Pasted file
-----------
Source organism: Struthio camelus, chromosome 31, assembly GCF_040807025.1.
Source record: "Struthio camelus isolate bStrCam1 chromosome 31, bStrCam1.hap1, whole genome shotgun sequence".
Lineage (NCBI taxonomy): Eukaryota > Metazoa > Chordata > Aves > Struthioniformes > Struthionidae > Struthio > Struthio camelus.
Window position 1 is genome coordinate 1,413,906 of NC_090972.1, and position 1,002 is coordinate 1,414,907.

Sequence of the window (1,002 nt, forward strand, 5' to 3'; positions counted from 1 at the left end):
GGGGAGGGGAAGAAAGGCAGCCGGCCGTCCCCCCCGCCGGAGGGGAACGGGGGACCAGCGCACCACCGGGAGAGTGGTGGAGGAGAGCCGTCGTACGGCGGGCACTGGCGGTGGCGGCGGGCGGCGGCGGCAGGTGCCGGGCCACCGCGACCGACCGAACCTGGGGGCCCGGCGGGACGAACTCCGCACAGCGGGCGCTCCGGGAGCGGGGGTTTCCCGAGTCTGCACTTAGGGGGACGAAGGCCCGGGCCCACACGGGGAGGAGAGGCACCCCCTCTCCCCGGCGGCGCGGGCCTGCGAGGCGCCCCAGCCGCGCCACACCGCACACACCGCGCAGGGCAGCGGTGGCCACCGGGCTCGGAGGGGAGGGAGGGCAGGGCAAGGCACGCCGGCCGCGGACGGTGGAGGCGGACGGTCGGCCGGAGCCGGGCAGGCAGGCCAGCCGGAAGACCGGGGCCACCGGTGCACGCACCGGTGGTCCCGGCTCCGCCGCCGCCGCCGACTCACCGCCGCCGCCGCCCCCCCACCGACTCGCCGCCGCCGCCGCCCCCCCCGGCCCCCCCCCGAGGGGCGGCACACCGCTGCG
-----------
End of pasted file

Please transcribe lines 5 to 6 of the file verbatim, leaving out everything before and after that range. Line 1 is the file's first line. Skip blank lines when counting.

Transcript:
Sequence of the window (1,002 nt, forward strand, 5' to 3'; positions counted from 1 at the left end):
GGGGAGGGGAAGAAAGGCAGCCGGCCGTCCCCCCCGCCGGAGGGGAACGGGGGACCAGCGCACCACCGGGAGAGTGGTGGAGGAGAGCCGTCGTACGGCGGGCACTGGCGGTGGCGGCGGGCGGCGGCGGCAGGTGCCGGGCCACCGCGACCGACCGAACCTGGGGGCCCGGCGGGACGAACTCCGCACAGCGGGCGCTCCGGGAGCGGGGGTTTCCCGAGTCTGCACTTAGGGGGACGAAGGCCCGGGCCCACACGGGGAGGAGAGGCACCCCCTCTCCCCGGCGGCGCGGGCCTGCGAGGCGCCCCAGCCGCGCCACACCGCACACACCGCGCAGGGCAGCGGTGGCCACCGGGCTCGGAGGGGAGGGAGGGCAGGGCAAGGCACGCCGGCCGCGGACGGTGGAGGCGGACGGTCGGCCGGAGCCGGGCAGGCAGGCCAGCCGGAAGACCGGGGCCACCGGTGCACGCACCGGTGGTCCCGGCTCCGCCGCCGCCGCCGACTCACCGCCGCCGCCGCCCCCCCACCGACTCGCCGCCGCCGCCGCCCCCCCCGGCCCCCCCCCGAGGGGCGGCACACCGCTGCG